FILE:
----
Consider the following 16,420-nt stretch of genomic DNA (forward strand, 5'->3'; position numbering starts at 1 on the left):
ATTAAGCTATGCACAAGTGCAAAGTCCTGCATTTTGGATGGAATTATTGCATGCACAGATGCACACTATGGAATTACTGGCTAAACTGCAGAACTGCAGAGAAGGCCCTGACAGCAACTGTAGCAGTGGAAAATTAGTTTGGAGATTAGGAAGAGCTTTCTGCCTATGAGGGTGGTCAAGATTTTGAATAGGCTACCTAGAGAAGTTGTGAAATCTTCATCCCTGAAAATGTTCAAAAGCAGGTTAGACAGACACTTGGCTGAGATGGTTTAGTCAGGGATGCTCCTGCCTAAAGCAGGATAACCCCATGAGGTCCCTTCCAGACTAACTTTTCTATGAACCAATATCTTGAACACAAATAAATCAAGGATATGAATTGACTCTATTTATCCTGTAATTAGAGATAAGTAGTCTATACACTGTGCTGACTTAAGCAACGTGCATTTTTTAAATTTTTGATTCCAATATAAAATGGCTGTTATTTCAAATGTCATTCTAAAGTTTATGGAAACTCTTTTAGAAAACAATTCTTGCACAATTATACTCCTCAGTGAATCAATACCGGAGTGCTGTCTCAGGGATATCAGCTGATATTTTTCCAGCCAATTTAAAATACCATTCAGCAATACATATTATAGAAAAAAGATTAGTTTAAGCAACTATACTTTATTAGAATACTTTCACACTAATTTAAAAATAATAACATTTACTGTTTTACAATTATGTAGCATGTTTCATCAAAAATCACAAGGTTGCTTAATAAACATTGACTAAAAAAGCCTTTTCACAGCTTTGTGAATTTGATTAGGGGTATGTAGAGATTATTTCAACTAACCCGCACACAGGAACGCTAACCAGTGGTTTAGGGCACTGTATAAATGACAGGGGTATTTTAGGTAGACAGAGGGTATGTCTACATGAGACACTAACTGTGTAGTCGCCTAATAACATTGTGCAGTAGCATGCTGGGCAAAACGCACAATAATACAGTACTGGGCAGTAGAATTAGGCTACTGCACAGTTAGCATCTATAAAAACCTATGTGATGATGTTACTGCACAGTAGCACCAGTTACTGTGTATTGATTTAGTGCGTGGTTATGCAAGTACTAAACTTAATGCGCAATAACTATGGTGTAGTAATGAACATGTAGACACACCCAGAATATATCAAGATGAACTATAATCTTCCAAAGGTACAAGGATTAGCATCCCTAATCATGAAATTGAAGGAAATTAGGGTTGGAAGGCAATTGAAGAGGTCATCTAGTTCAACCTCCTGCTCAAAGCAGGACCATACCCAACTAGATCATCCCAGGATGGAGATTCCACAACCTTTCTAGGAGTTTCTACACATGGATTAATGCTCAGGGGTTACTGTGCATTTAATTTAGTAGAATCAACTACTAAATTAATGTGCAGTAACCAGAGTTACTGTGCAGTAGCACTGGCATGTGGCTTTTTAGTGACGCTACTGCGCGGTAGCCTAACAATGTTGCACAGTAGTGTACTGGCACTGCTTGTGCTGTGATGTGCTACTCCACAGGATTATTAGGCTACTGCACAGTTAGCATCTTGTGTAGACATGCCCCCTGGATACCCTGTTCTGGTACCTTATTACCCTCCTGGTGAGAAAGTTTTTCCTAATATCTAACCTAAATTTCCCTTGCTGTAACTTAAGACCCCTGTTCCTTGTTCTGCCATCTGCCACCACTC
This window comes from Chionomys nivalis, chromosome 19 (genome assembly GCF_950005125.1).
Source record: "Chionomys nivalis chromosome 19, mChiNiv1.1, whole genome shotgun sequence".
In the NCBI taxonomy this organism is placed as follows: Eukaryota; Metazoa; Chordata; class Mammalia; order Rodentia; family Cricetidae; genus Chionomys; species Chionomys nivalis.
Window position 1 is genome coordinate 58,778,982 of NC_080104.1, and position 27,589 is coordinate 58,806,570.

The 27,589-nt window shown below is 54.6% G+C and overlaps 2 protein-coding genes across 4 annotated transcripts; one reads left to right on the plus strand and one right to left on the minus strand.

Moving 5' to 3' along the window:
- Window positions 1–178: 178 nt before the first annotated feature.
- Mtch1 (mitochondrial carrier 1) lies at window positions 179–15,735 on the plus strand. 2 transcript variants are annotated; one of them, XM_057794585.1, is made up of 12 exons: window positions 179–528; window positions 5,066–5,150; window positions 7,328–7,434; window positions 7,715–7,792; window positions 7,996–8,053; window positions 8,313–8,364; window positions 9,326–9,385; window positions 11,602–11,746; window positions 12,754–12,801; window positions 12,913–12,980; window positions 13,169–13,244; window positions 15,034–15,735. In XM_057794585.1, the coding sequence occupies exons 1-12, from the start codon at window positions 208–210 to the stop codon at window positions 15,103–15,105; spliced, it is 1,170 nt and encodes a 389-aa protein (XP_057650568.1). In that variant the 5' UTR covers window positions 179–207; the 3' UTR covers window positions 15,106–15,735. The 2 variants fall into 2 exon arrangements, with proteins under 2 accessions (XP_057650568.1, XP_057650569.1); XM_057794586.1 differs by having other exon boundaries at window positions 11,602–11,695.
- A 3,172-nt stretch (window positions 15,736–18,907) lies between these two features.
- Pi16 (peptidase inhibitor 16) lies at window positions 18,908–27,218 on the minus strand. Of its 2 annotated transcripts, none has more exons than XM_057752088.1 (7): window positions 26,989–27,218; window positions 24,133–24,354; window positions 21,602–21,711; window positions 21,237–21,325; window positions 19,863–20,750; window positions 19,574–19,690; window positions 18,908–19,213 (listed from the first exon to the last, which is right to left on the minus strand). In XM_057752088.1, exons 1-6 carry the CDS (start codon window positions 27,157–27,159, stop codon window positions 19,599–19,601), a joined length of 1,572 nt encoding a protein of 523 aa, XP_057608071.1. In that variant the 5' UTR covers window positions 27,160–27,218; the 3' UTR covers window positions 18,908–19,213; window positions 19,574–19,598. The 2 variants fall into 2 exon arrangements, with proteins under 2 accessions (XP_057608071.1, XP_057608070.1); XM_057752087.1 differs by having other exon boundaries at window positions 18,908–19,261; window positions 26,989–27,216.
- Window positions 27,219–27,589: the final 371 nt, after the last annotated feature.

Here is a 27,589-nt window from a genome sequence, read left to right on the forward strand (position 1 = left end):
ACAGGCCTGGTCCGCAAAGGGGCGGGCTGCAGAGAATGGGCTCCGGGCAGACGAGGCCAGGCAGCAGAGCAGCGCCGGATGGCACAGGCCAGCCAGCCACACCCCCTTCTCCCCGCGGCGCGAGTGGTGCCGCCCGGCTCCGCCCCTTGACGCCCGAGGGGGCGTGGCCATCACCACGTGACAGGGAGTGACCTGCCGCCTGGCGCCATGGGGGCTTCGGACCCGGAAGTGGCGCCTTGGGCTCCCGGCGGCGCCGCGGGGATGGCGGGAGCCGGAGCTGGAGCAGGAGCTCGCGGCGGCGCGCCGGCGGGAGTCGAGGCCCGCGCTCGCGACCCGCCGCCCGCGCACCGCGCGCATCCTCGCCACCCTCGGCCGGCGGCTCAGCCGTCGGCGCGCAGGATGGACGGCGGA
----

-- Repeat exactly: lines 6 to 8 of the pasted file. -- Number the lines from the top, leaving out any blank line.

Window position 1 is genome coordinate 58,778,982 of NC_080104.1, and position 27,589 is coordinate 58,806,570.

The 27,589-nt window shown below is 54.6% G+C and overlaps 2 protein-coding genes across 4 annotated transcripts; one reads left to right on the plus strand and one right to left on the minus strand.

Moving 5' to 3' along the window: